Snappy Pea Pods look just as good as they taste. “This side dish is great and really quick,” says Trisha Kruse of Eagle, Idaho. “Sesame oil enhances the pea pods' flavor, giving this medley extra flair.”
"I make this dish often because it is so quick and easy to prepare," writes Darlene Brenden from Salem, Oregon. "My family likes the flavor the sugar snap peas and almonds add. Sometimes I top it with chow mein noodles for extra crunch."
All it takes is four ingredients and 20 minutes to have this hearty dish from Anne Nock of Avon Lake, OH ready for the table. Chicken, snap peas and pasta star in this dish, and the garlicky sauce ties it all together nicely.
We grow pea pods, and I wanted to use them in something other than stir-fries...this fit the bill! I've carried it to church potlucks and received compliments on its pretty orange glaze and fresh taste.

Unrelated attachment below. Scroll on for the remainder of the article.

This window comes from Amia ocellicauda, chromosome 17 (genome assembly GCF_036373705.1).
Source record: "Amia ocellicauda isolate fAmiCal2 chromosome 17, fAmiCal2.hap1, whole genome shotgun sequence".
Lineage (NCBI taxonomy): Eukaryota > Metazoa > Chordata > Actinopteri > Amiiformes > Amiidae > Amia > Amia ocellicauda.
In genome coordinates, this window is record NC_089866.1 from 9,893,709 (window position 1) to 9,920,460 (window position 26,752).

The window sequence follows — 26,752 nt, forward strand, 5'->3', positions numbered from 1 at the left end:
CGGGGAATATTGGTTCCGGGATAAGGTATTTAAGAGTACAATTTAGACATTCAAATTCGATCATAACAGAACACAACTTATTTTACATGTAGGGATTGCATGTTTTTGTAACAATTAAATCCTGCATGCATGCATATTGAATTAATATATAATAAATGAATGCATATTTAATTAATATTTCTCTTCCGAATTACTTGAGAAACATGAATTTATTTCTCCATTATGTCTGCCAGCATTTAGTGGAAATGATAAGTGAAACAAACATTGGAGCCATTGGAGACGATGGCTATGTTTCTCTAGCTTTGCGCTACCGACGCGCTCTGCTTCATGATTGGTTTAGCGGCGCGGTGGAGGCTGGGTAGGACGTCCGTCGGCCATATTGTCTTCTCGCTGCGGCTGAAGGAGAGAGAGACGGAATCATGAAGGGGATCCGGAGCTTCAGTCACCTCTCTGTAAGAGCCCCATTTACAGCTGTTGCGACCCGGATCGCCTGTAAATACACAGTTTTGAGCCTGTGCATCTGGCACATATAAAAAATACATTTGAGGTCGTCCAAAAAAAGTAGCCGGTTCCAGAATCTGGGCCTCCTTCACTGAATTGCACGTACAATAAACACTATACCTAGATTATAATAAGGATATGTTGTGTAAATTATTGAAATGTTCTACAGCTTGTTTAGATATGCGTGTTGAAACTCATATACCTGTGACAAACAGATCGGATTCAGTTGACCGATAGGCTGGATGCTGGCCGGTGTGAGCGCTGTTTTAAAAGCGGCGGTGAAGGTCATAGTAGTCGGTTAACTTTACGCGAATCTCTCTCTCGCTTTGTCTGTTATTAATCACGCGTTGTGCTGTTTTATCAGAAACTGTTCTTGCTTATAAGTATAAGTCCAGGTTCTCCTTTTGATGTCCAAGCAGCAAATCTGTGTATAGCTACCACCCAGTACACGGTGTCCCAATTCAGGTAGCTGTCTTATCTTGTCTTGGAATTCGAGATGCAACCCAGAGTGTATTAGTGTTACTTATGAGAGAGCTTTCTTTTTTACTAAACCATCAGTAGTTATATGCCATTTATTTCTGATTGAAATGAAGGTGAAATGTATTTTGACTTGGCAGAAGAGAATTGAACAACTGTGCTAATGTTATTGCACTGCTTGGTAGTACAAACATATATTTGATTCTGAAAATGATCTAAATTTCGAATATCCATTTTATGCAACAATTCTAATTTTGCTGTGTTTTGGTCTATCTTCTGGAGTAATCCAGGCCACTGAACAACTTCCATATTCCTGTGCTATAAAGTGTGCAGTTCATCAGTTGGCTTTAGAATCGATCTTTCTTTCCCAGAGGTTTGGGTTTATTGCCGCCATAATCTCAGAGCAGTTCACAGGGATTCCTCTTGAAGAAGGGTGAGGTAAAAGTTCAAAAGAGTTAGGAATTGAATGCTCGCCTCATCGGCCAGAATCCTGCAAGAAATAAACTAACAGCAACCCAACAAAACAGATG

-Josie Smith of Winamac, Indiana
My friends thought it was a little strange that I packed a wok when I came to visit them. That was, until I prepared this wonderful shrimp and scallop pasta. It makes supper with those I care about a special occasion now. —Debbie Campbell, Dartmouth, Nova Scotia
For a deliciously different salad, I suggest this lightly dressed version without lettuce. It's especially good when I use fresh bounty from our garden. My friends and family love vegetables, so when I serve this colorful salad, it goes fast!
“I got this good-for-you recipe about 10 years ago from a friend,” says Caroline Elliott of Grants Pass, Oregon. The tender shrimp and crisp-tender veggies are coated with a mild, lemony sauce that makes this dish a colorful keeper.
“I found this recipe years ago in a magazine and just had to try it that same night," recalls Buffy Sias of Whitehorse, Yukon Territory. "Now, it's become a family favorite, and even my toddler cleans her plate and asks for seconds!”
A delicate cream sauce seasoned with garlic enhances this mouthwatering combination of pasta, veggies and shrimp. "Feel free to substitute other vegetables, like asparagus, green beans or zucchini."—Rosemarie Bronko, Jim Thorpe, Pennsylvania.